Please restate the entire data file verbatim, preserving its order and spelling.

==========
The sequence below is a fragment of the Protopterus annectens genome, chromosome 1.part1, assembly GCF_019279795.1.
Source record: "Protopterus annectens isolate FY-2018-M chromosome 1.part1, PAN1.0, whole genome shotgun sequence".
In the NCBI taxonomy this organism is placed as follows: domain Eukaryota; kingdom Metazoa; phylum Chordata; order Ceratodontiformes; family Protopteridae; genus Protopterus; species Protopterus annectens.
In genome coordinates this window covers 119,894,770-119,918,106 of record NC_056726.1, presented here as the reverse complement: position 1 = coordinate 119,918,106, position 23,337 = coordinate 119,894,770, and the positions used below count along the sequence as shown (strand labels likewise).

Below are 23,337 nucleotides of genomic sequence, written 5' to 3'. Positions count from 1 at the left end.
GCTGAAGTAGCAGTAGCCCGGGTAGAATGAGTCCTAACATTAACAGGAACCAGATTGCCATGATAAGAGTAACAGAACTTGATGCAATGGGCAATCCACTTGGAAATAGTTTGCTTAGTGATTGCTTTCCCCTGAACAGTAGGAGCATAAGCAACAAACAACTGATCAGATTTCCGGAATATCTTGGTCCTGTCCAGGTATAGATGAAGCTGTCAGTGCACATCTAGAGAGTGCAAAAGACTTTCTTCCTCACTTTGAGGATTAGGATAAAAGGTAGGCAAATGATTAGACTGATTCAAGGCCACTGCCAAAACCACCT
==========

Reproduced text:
The sequence below is a fragment of the Protopterus annectens genome, chromosome 1.part1, assembly GCF_019279795.1.
Source record: "Protopterus annectens isolate FY-2018-M chromosome 1.part1, PAN1.0, whole genome shotgun sequence".
In the NCBI taxonomy this organism is placed as follows: domain Eukaryota; kingdom Metazoa; phylum Chordata; order Ceratodontiformes; family Protopteridae; genus Protopterus; species Protopterus annectens.
In genome coordinates this window covers 119,894,770-119,918,106 of record NC_056726.1, presented here as the reverse complement: position 1 = coordinate 119,918,106, position 23,337 = coordinate 119,894,770, and the positions used below count along the sequence as shown (strand labels likewise).

Below are 23,337 nucleotides of genomic sequence, written 5' to 3'. Positions count from 1 at the left end.
GCTGAAGTAGCAGTAGCCCGGGTAGAATGAGTCCTAACATTAACAGGAACCAGATTGCCATGATAAGAGTAACAGAACTTGATGCAATGGGCAATCCACTTGGAAATAGTTTGCTTAGTGATTGCTTTCCCCTGAACAGTAGGAGCATAAGCAACAAACAACTGATCAGATTTCCGGAATATCTTGGTCCTGTCCAGGTATAGATGAAGCTGTCAGTGCACATCTAGAGAGTGCAAAAGACTTTCTTCCTCACTTTGAGGATTAGGATAAAAGGTAGGCAAATGATTAGACTGATTCAAGGCCACTGCCAAAACCACCT